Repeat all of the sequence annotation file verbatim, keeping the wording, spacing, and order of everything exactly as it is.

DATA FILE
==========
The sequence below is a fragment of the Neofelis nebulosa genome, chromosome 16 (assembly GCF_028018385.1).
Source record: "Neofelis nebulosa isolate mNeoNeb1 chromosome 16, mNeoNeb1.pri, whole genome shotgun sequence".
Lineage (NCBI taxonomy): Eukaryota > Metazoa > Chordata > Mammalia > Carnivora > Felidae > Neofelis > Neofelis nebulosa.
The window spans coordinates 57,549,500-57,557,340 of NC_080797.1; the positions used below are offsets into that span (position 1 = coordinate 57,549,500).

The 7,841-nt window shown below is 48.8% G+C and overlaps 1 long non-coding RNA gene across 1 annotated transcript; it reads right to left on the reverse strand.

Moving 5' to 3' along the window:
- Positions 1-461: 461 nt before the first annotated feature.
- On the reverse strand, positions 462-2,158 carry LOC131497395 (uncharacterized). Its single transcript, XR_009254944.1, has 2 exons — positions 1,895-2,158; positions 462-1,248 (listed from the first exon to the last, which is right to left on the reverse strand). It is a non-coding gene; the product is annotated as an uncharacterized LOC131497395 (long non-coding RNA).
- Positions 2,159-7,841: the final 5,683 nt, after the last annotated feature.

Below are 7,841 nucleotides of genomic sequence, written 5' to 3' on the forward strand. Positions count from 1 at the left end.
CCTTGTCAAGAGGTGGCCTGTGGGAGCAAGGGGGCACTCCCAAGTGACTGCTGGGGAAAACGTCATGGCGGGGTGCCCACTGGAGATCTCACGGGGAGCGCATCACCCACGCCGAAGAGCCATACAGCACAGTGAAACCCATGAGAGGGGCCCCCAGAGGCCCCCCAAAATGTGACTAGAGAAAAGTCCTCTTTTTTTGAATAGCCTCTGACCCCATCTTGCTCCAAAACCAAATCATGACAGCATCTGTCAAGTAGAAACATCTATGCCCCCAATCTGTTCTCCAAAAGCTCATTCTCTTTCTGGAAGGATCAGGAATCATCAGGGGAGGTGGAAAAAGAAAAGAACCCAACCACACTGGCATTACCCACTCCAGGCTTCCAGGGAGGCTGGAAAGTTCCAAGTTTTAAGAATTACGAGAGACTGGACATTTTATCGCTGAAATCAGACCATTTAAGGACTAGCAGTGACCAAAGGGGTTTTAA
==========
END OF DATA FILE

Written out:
The sequence below is a fragment of the Neofelis nebulosa genome, chromosome 16 (assembly GCF_028018385.1).
Source record: "Neofelis nebulosa isolate mNeoNeb1 chromosome 16, mNeoNeb1.pri, whole genome shotgun sequence".
Lineage (NCBI taxonomy): Eukaryota > Metazoa > Chordata > Mammalia > Carnivora > Felidae > Neofelis > Neofelis nebulosa.
The window spans coordinates 57,549,500-57,557,340 of NC_080797.1; the positions used below are offsets into that span (position 1 = coordinate 57,549,500).

The 7,841-nt window shown below is 48.8% G+C and overlaps 1 long non-coding RNA gene across 1 annotated transcript; it reads right to left on the reverse strand.

Moving 5' to 3' along the window:
- Positions 1-461: 461 nt before the first annotated feature.
- On the reverse strand, positions 462-2,158 carry LOC131497395 (uncharacterized). Its single transcript, XR_009254944.1, has 2 exons — positions 1,895-2,158; positions 462-1,248 (listed from the first exon to the last, which is right to left on the reverse strand). It is a non-coding gene; the product is annotated as an uncharacterized LOC131497395 (long non-coding RNA).
- Positions 2,159-7,841: the final 5,683 nt, after the last annotated feature.

Below are 7,841 nucleotides of genomic sequence, written 5' to 3' on the forward strand. Positions count from 1 at the left end.
CCTTGTCAAGAGGTGGCCTGTGGGAGCAAGGGGGCACTCCCAAGTGACTGCTGGGGAAAACGTCATGGCGGGGTGCCCACTGGAGATCTCACGGGGAGCGCATCACCCACGCCGAAGAGCCATACAGCACAGTGAAACCCATGAGAGGGGCCCCCAGAGGCCCCCCAAAATGTGACTAGAGAAAAGTCCTCTTTTTTTGAATAGCCTCTGACCCCATCTTGCTCCAAAACCAAATCATGACAGCATCTGTCAAGTAGAAACATCTATGCCCCCAATCTGTTCTCCAAAAGCTCATTCTCTTTCTGGAAGGATCAGGAATCATCAGGGGAGGTGGAAAAAGAAAAGAACCCAACCACACTGGCATTACCCACTCCAGGCTTCCAGGGAGGCTGGAAAGTTCCAAGTTTTAAGAATTACGAGAGACTGGACATTTTATCGCTGAAATCAGACCATTTAAGGACTAGCAGTGACCAAAGGGGTTTTAA